Chief of Police David Bailey said, "This is our third time sponsoring the Drug Take Back initiative. We collected approximately 122 pounds of drugs this year, which is an increase from last year's 100 pounds." Bailey said that he has noticed an increase in the number of people who are aware of the importance of disposing of unneeded drugs. That awareness is translating into more people taking advantage of drug take back programs.
This opportunity addresses a vital public safety and public health issue. Medicines that languish in home medicine cabinets are highly susceptible to theft, misuse and abuse. Rates of prescription drug abuse in the U.S. are alarmingly high, as are the number of accidental poisonings and overdoses due to these drugs.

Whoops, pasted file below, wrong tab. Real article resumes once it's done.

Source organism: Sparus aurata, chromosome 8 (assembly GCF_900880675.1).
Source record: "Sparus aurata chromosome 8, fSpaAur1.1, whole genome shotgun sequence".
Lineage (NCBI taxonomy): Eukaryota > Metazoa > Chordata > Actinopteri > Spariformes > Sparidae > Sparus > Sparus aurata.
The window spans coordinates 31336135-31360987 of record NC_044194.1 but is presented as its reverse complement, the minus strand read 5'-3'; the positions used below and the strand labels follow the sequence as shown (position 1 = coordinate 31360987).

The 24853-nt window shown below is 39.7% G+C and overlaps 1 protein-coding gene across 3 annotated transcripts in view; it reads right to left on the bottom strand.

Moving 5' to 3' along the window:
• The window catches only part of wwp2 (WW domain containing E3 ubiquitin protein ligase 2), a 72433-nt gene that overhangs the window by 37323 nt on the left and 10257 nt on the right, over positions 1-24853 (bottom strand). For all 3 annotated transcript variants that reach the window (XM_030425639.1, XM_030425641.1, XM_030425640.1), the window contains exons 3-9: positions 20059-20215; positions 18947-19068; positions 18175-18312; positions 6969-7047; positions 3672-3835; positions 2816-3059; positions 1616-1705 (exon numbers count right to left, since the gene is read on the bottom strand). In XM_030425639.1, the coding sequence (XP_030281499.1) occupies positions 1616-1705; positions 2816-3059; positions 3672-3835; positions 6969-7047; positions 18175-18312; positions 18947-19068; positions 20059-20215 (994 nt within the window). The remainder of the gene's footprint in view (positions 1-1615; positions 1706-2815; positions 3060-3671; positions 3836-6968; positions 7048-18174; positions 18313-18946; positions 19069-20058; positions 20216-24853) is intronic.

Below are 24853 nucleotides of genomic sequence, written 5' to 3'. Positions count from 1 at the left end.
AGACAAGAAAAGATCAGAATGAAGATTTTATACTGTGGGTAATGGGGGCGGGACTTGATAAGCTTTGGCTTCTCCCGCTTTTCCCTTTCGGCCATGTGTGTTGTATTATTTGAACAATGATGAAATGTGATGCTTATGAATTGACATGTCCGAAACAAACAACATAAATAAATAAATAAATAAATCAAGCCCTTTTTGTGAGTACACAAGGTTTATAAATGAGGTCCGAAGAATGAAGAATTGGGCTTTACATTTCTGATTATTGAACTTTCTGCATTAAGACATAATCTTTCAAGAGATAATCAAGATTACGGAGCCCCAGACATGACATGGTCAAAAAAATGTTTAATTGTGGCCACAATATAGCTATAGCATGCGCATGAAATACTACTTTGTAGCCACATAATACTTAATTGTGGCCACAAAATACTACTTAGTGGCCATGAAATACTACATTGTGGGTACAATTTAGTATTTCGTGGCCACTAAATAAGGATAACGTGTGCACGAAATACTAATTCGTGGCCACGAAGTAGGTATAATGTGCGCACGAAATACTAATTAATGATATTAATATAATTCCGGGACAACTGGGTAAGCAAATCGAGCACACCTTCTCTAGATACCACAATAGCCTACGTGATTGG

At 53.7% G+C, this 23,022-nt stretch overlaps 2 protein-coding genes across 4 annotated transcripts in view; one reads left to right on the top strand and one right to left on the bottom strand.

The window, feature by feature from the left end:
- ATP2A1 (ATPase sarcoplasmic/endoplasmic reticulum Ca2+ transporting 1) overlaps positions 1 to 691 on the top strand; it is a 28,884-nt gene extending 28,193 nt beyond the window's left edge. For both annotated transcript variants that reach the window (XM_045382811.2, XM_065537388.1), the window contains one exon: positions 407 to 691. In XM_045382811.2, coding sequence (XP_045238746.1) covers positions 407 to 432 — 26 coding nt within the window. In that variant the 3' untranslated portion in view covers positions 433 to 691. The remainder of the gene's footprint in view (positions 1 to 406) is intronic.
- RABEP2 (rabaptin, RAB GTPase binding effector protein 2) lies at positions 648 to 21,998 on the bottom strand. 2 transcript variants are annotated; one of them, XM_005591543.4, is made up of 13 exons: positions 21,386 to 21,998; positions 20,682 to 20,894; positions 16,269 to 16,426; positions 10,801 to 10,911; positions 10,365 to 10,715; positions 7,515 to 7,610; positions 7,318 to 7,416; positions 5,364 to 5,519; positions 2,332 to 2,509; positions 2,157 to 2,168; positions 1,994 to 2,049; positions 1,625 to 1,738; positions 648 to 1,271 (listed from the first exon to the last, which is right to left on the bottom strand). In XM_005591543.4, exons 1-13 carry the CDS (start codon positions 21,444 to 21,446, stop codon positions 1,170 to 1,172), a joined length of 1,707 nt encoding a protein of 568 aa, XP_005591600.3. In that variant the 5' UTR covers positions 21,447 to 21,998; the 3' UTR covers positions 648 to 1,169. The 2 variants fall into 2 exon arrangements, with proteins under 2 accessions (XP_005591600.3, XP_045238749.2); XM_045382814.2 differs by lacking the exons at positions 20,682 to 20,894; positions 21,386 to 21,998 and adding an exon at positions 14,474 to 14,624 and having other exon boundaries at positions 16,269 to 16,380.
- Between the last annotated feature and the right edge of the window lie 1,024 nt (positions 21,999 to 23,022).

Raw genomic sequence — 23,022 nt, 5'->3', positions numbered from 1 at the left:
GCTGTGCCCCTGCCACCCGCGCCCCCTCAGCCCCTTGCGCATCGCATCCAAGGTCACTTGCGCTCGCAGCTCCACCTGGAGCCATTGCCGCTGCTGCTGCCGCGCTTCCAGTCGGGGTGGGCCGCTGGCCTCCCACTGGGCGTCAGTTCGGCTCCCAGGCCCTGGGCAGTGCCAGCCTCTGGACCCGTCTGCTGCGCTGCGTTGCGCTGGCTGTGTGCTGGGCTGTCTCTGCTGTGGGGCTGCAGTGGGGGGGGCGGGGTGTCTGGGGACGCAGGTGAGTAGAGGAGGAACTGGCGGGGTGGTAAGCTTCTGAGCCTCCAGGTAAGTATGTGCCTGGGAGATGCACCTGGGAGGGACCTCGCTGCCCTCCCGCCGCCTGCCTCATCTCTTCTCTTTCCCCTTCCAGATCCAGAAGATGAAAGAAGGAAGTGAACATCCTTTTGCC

"In our area, the number one reason people bring presciption drugs to dispose of is fear of children or grandchildren gaining access to them," said Bailey. The program is also a good opportunity for people who simply don't know what to do with their old or unused presciption medications. "Flushing" drugs can lead to drug residue harming the environment, by winding up in streams.
Bailey said, "I'm grateful to the public for their participation in this worthy cause." He added that people can actually bring their old or unused prescription medications to the police department at any time. The police department can secure them until proper disposal can be made.